12. Does the business use A/B testing? (5 points)
    Everyone likes to talk about it but not many actually implement it. This is the most impactful component to innovation. Try it out on a small portion of users, if successful try more, if not, adapt and rework, repeat.
  13. Does the business use indexes instead of actual counts? (10 points)
    The bigger you get, it is really hard to look at hundreds or even thousands of records to determine if something is performing well. At scale, companies usually roll numbers into index metrics and use algorithms to determine a baseline. For an example, look at the Dow Jones. The number is an index of strength in how all the stocks listed are doing. Do you really want to look at every stock in the list or can you just look at the trend of the index?
  14. Does the business monitor and understand how the data and reports are being used? (10 points)
    The ability to understand who is accessing the platform is a critical compliance component. For sanity, the business should have an easy way to look at the queries being run and who is making those queries. Monitoring performance is really about the freshness of data. At scale, being able to see when records are / are not flowing appropriately is important for reliability.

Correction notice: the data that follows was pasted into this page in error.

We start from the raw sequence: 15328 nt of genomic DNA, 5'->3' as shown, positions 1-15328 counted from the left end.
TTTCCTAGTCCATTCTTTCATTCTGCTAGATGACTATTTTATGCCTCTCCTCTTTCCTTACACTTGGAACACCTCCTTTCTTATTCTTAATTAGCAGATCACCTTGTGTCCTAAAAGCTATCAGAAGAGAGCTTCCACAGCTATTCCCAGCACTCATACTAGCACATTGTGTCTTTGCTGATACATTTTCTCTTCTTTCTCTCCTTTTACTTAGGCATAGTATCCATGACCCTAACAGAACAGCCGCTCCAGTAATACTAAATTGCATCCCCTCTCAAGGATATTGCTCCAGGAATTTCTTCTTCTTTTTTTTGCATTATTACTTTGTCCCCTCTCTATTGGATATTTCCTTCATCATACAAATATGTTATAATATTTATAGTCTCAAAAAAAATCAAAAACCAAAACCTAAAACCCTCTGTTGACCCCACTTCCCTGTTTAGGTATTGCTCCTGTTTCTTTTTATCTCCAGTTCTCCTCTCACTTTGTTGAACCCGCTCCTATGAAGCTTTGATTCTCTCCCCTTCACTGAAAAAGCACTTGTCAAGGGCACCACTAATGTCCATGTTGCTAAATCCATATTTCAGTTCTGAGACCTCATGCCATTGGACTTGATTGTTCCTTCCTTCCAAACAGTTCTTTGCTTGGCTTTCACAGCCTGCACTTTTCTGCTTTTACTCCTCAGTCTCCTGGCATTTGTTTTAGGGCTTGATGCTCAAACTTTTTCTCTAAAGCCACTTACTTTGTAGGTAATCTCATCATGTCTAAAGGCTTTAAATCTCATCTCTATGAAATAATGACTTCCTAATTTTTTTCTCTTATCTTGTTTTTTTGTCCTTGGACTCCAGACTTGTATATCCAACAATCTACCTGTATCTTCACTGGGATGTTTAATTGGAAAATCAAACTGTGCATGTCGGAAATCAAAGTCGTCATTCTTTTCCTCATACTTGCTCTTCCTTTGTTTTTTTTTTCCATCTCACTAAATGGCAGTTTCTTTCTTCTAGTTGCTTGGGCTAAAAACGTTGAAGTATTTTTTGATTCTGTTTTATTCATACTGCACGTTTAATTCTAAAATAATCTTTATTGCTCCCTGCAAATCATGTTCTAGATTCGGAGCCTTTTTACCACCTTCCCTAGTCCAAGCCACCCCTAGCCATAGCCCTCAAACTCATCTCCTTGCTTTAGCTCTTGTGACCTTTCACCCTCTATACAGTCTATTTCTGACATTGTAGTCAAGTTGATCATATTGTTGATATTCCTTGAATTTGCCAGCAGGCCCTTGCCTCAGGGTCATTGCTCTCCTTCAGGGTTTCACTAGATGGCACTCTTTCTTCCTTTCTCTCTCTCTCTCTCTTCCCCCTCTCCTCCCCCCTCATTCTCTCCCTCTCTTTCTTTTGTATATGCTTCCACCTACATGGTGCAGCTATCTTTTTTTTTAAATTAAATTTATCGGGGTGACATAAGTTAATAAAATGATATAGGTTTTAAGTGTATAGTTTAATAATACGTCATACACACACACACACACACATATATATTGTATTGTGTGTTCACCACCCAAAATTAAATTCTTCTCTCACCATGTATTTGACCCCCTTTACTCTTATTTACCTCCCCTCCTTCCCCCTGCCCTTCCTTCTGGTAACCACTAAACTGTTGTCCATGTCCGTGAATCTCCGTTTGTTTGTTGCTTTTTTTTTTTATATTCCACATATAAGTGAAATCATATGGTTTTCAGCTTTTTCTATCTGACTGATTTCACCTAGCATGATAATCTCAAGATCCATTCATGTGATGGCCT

15. Does the business have real-time visibility (data observability) into the data pipeline? (5 points)
    A new one to the list is data observability. This is a relatively new concept in the world of analytics. Sure, you could map the data infrastructure and its a crazy hard process. There are tools now, in the marketplace that have opened up this very important component. If you are a company that needs to give full view of data pipelines across the organization, you should implement a tool that gives this ability.

Scoring Model

When looking at this, there is a total of 116 points available. I rank this on a A – F scale.

A (104-116 pts) – Company has solid analytics intelligence and all the necessary components to be better than most organizations.

B (93 – 103 pts) – Company has good analytics intelligence and is better than the average organization.

C (81 – 92pts) – Company is ok but has some work to do. The average organization is in this range.

D (70 – 80pts) – Company is behind in analytics intelligence and growth is halted without adding tremendous amounts of people.

F (0 – 69pts) – Company is very far behind in analytics intelligence. Major changes and time is needed to create organizational change.